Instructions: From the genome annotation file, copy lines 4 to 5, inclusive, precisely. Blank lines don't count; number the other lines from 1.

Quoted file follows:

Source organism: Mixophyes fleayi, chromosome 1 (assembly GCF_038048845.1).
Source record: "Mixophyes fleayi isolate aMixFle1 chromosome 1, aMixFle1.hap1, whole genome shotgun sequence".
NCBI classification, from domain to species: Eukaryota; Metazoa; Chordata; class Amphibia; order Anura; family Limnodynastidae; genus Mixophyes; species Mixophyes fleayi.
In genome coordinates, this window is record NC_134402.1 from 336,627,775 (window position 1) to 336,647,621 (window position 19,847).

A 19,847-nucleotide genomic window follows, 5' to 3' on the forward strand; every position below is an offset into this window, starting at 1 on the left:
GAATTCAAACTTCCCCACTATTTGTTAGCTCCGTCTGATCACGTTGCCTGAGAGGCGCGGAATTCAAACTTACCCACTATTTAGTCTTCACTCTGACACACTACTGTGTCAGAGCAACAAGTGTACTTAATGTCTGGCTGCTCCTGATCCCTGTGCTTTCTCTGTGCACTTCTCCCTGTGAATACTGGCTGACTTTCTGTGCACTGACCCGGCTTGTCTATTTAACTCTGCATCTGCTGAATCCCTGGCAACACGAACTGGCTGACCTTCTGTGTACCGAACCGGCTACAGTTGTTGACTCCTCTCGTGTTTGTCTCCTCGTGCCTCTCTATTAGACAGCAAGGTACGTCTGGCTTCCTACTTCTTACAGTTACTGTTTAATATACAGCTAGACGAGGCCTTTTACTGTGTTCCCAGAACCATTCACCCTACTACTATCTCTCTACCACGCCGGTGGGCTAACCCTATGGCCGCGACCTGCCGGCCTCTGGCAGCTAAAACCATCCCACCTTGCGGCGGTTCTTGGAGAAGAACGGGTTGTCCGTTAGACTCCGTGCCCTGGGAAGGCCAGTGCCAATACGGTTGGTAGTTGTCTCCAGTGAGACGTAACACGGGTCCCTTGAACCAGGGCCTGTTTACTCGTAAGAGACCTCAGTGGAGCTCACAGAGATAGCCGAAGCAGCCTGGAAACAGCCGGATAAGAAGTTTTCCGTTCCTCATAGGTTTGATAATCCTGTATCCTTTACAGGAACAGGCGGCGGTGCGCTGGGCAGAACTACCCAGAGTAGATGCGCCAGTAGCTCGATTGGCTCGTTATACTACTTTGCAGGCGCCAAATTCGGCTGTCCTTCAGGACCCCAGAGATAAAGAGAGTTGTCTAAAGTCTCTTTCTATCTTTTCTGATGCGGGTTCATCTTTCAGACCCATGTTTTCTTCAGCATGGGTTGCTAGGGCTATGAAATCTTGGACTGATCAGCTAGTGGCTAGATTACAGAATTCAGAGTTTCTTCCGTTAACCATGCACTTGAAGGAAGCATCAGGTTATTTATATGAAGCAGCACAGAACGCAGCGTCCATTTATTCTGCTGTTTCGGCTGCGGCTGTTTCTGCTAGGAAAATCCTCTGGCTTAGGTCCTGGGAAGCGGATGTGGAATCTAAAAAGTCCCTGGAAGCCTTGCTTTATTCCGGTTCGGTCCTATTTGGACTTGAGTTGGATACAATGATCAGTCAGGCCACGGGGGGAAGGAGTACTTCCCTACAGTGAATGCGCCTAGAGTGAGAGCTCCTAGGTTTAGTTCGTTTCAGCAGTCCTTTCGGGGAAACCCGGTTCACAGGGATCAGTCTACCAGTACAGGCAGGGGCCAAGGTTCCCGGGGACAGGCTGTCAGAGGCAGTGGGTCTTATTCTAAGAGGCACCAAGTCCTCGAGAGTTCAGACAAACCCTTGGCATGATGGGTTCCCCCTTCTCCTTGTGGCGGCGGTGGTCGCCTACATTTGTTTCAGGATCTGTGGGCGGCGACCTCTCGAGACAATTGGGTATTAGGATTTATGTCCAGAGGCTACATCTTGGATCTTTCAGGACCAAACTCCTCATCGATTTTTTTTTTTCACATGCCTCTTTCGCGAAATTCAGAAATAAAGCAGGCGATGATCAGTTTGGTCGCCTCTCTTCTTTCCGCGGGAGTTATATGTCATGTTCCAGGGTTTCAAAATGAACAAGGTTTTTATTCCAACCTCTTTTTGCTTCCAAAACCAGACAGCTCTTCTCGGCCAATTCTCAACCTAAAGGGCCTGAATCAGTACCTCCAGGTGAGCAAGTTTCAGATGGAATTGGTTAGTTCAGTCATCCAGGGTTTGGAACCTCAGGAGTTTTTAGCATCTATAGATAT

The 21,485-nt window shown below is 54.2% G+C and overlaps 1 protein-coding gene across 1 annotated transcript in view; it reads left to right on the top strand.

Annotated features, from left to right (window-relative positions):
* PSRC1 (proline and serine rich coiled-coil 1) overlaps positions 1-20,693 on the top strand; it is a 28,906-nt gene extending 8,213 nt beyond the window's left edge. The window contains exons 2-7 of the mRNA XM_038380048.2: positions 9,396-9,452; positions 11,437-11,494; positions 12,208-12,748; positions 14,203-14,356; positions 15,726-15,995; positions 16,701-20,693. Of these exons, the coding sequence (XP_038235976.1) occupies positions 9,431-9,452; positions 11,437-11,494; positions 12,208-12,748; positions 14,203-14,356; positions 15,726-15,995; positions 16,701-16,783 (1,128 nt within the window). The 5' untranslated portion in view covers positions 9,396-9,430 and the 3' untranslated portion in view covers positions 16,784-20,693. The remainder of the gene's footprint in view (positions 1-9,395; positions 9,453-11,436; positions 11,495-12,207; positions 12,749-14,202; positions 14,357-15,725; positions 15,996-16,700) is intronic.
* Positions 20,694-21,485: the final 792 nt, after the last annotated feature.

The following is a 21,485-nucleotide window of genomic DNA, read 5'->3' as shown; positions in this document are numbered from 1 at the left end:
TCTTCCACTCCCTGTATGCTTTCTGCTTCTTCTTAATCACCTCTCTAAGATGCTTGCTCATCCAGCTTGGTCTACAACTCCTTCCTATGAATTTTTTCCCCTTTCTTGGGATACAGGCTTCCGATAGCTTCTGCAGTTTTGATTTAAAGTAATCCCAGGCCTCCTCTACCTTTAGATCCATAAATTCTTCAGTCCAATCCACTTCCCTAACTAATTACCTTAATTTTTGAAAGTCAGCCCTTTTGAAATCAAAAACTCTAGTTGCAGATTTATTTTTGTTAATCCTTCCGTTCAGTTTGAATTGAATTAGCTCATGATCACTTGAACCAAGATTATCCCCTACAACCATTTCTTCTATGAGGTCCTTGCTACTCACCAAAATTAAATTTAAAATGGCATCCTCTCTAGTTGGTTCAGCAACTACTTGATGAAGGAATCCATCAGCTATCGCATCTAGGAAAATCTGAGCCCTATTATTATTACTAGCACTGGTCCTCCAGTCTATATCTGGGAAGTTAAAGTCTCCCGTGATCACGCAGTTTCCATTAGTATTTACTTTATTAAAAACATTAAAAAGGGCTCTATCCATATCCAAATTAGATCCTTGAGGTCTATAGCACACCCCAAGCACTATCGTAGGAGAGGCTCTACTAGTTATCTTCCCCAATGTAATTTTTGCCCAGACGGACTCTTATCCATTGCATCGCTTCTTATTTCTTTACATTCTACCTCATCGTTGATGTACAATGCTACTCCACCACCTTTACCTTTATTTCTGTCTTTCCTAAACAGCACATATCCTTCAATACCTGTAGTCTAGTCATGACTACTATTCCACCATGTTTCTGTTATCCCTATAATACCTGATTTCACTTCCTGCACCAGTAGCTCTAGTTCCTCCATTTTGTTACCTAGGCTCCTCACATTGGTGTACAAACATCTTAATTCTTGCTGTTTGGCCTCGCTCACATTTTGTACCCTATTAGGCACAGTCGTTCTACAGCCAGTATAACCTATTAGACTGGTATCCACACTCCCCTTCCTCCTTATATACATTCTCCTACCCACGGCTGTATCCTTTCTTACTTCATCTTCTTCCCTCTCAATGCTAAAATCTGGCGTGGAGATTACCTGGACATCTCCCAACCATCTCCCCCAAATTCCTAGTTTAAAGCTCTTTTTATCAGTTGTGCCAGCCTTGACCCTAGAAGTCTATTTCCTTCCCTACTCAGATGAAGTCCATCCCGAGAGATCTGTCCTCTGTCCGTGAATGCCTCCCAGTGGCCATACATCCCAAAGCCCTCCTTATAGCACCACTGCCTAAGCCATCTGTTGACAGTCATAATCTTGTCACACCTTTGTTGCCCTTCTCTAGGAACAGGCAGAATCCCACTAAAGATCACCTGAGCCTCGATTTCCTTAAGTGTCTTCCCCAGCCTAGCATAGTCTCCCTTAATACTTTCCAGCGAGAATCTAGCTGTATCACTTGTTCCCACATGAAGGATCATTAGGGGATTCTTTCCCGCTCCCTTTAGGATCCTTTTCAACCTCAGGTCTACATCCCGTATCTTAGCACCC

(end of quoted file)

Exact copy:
In genome coordinates, this window is record NC_134402.1 from 336,627,775 (window position 1) to 336,647,621 (window position 19,847).

A 19,847-nucleotide genomic window follows, 5' to 3' on the forward strand; every position below is an offset into this window, starting at 1 on the left: